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Go beyond the shadow of doubt and find life

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By Fran Salone-Pelletier, Religion Columnist

 So often we have allowed doubt to cast a shadow on our faith. We let it tinge credence with incredulity, casting the gloom of uncertainty upon the grace of certitude — causing distress and dismay to dog our steps and burden our spirits. We are shaken, but not to the core. To try to dismiss doubt summarily — banishing it to the darkest corner we can find — does no good. Somehow it surfaces when we least suspect and we are, once again, ill at ease.

I would suspect that, instead of dismissal, we need to confront doubt head-on. We need to go beyond the shadow of doubt and enter its darkness. We need to let it shake us to the deepest, most central, part of our being — and ask the age-old question of disciples: “What are we to do, brothers and sisters … what are we to do?”

The answer is simply profound and startlingly serious. Our task … our vocation … the goal of our life is to re-form ourselves into Jesus, the Christ … be baptized into his name … and allow the holiness of his spirit to gift us with new life. If we refuse, if we do not enter Christ’s sheepfold through the gate of radical change and try, instead, to climb in another way, we are no less than thieves and marauders!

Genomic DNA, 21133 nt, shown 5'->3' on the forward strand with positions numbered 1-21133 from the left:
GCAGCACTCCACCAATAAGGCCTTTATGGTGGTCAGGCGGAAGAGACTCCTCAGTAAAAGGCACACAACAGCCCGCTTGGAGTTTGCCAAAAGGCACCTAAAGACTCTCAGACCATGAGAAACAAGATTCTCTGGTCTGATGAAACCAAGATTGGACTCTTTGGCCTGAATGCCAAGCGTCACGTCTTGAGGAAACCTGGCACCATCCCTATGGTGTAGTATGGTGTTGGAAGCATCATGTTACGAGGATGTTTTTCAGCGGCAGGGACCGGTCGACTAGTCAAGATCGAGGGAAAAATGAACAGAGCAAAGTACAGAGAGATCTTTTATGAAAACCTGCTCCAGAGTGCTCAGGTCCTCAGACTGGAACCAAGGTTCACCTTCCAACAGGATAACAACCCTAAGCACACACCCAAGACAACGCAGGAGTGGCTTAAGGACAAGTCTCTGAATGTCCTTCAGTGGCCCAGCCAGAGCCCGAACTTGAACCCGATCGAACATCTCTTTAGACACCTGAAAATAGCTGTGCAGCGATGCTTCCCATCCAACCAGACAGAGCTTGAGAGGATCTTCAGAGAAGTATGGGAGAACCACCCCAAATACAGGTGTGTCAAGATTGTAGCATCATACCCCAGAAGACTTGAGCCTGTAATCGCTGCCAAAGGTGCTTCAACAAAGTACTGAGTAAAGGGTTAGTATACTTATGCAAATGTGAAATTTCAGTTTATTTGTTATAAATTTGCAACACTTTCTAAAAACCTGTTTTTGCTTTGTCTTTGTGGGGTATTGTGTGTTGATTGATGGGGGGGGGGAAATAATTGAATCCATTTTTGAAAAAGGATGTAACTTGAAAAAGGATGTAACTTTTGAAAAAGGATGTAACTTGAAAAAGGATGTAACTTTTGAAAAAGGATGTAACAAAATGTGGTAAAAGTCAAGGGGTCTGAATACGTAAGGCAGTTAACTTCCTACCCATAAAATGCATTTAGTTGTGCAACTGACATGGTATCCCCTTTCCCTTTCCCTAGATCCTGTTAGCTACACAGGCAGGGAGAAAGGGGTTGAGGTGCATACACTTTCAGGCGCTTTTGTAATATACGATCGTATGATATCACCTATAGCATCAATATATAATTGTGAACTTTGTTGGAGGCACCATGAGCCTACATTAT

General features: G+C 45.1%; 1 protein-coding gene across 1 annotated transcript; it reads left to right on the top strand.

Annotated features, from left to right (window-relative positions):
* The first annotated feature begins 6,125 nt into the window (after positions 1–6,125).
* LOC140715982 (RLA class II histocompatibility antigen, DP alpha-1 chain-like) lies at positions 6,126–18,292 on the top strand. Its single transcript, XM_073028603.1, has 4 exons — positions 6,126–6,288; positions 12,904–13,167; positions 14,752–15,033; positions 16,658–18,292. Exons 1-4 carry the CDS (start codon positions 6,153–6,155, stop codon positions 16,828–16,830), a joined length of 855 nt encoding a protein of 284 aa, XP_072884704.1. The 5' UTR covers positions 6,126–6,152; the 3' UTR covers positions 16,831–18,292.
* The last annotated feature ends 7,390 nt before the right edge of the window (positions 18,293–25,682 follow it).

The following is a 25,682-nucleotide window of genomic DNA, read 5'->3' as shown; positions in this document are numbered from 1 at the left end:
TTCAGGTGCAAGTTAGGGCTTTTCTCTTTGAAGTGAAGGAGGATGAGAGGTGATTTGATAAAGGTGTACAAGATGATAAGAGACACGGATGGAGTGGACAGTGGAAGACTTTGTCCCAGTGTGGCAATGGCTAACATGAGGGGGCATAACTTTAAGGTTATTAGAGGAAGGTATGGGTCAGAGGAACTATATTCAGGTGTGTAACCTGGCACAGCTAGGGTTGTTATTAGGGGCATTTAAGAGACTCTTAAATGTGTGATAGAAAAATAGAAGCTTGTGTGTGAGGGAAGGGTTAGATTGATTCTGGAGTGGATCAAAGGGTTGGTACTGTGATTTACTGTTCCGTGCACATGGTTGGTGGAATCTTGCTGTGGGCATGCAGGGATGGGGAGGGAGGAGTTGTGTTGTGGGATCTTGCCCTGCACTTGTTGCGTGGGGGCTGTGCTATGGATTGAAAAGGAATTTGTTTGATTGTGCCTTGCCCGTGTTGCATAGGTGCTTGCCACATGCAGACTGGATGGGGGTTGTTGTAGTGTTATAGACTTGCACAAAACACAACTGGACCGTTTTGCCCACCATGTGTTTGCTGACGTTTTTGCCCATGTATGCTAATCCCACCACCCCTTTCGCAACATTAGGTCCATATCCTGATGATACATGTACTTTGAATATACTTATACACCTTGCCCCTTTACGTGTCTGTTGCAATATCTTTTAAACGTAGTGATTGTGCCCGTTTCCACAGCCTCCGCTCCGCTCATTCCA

What a harsh message! It even seems to shout exclusivity when Christianity is called to be a religion of universality, until we take a second and closer look. That inspection reveals a radical inclusivity. Once the “shepherd of the sheep” entered the gate of humanity and reopened it to the critical presence of divinity, only he … only the Messiah of humanity … is the gatekeeper. Only the Christ can command or reject admission!

Contrary to most gatekeepers whose task is to keep people out, Christ seeks their entry. He wishes to attain and maintain an intimate, personal relationship with those who are his. Like a shepherd who tends his flock day and night, in good weather and ill, Jesus the Christ “calls his own by name and leads them out.” [Jn. 10: 3]

Christ does the calling ... and the counting and the leading! Our sole … our soul’s … task is to go beyond the shadow of doubt and find the substance of God’s dominion. The only “leading” we need to worry about is that which comes through following.

In my parochial school youth, the religious sisters always admonished, “When in doubt, don’t.” Their advice was sound for young people who are not yet honed in the sacrificial fires of wisdom. As we make our choices and grow in “whole-iness,” we also learn to recognize God’s voice in the midst of all doubt. We learn not to follow the call of a stranger — no matter how enticing or pietistic the invitation may be.